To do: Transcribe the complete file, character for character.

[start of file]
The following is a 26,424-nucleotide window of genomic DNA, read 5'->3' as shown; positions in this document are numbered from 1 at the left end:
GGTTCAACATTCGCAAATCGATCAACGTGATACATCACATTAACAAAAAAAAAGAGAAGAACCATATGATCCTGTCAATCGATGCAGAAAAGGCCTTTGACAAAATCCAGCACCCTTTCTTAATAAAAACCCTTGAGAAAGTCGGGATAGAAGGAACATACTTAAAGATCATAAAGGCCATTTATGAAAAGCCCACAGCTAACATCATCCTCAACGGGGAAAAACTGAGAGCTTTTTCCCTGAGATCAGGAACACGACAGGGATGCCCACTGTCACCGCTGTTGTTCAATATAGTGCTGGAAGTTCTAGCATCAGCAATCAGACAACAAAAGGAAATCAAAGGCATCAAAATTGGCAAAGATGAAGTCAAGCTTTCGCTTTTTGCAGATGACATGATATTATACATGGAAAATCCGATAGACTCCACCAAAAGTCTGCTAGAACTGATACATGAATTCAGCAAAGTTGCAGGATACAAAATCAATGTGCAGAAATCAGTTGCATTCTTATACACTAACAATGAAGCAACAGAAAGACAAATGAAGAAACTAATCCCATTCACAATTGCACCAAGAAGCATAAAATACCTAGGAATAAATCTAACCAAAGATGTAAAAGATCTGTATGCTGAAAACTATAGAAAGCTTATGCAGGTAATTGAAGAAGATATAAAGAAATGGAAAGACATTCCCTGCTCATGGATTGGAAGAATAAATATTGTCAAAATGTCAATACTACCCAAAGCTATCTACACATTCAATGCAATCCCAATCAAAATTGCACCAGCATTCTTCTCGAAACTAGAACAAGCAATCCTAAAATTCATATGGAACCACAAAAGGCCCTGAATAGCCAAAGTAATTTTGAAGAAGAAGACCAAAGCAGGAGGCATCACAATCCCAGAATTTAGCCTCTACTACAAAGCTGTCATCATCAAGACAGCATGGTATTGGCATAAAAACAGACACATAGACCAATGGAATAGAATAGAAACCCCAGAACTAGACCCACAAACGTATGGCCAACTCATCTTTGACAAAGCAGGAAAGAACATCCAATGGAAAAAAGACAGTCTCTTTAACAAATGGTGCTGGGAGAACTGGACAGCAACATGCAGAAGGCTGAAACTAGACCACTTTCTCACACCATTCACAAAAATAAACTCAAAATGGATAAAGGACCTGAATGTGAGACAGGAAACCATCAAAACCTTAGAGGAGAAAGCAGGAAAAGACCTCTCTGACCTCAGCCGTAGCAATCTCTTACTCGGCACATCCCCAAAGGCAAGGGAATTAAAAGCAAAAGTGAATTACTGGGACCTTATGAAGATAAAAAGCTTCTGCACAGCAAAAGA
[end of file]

The following is a 26,424-nucleotide window of genomic DNA, read 5'->3' as shown; positions in this document are numbered from 1 at the left end:
GGTTCAACATTCGCAAATCGATCAACGTGATACATCACATTAACAAAAAAAAAGAGAAGAACCATATGATCCTGTCAATCGATGCAGAAAAGGCCTTTGACAAAATCCAGCACCCTTTCTTAATAAAAACCCTTGAGAAAGTCGGGATAGAAGGAACATACTTAAAGATCATAAAGGCCATTTATGAAAAGCCCACAGCTAACATCATCCTCAACGGGGAAAAACTGAGAGCTTTTTCCCTGAGATCAGGAACACGACAGGGATGCCCACTGTCACCGCTGTTGTTCAATATAGTGCTGGAAGTTCTAGCATCAGCAATCAGACAACAAAAGGAAATCAAAGGCATCAAAATTGGCAAAGATGAAGTCAAGCTTTCGCTTTTTGCAGATGACATGATATTATACATGGAAAATCCGATAGACTCCACCAAAAGTCTGCTAGAACTGATACATGAATTCAGCAAAGTTGCAGGATACAAAATCAATGTGCAGAAATCAGTTGCATTCTTATACACTAACAATGAAGCAACAGAAAGACAAATGAAGAAACTAATCCCATTCACAATTGCACCAAGAAGCATAAAATACCTAGGAATAAATCTAACCAAAGATGTAAAAGATCTGTATGCTGAAAACTATAGAAAGCTTATGCAGGTAATTGAAGAAGATATAAAGAAATGGAAAGACATTCCCTGCTCATGGATTGGAAGAATAAATATTGTCAAAATGTCAATACTACCCAAAGCTATCTACACATTCAATGCAATCCCAATCAAAATTGCACCAGCATTCTTCTCGAAACTAGAACAAGCAATCCTAAAATTCATATGGAACCACAAAAGGCCCTGAATAGCCAAAGTAATTTTGAAGAAGAAGACCAAAGCAGGAGGCATCACAATCCCAGAATTTAGCCTCTACTACAAAGCTGTCATCATCAAGACAGCATGGTATTGGCATAAAAACAGACACATAGACCAATGGAATAGAATAGAAACCCCAGAACTAGACCCACAAACGTATGGCCAACTCATCTTTGACAAAGCAGGAAAGAACATCCAATGGAAAAAAGACAGTCTCTTTAACAAATGGTGCTGGGAGAACTGGACAGCAACATGCAGAAGGCTGAAACTAGACCACTTTCTCACACCATTCACAAAAATAAACTCAAAATGGATAAAGGACCTGAATGTGAGACAGGAAACCATCAAAACCTTAGAGGAGAAAGCAGGAAAAGACCTCTCTGACCTCAGCCGTAGCAATCTCTTACTCGGCACATCCCCAAAGGCAAGGGAATTAAAAGCAAAAGTGAATTACTGGGACCTTATGAAGATAAAAAGCTTCTGCACAGCAAAAGA